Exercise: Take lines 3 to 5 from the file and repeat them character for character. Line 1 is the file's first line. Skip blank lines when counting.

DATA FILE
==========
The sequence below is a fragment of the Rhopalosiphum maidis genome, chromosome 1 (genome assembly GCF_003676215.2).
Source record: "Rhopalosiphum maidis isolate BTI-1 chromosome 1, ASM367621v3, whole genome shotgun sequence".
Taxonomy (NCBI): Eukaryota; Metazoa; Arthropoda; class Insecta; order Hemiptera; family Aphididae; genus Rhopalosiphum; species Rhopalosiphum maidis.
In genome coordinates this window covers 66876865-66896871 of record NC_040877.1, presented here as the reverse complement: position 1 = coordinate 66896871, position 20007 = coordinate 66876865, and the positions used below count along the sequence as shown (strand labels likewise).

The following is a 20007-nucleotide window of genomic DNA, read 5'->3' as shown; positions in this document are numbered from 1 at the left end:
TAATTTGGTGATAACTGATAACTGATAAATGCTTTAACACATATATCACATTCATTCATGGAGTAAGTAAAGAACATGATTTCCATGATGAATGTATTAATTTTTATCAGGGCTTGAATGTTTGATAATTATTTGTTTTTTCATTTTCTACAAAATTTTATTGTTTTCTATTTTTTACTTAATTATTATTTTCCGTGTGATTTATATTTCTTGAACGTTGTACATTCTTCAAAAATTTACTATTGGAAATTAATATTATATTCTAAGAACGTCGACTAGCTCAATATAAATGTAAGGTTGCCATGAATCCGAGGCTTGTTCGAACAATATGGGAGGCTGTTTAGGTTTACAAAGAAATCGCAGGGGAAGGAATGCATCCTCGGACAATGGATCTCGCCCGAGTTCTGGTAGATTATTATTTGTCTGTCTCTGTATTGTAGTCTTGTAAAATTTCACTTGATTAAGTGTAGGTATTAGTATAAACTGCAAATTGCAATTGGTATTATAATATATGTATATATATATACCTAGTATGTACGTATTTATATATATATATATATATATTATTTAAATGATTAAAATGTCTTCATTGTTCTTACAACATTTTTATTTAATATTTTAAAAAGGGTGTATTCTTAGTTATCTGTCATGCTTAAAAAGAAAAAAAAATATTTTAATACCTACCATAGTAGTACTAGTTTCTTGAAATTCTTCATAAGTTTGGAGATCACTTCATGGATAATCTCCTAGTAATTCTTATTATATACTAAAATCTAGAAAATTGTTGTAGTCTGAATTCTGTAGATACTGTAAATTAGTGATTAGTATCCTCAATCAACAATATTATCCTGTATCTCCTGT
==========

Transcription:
Taxonomy (NCBI): Eukaryota; Metazoa; Arthropoda; class Insecta; order Hemiptera; family Aphididae; genus Rhopalosiphum; species Rhopalosiphum maidis.
In genome coordinates this window covers 66876865-66896871 of record NC_040877.1, presented here as the reverse complement: position 1 = coordinate 66896871, position 20007 = coordinate 66876865, and the positions used below count along the sequence as shown (strand labels likewise).

The following is a 20007-nucleotide window of genomic DNA, read 5'->3' as shown; positions in this document are numbered from 1 at the left end: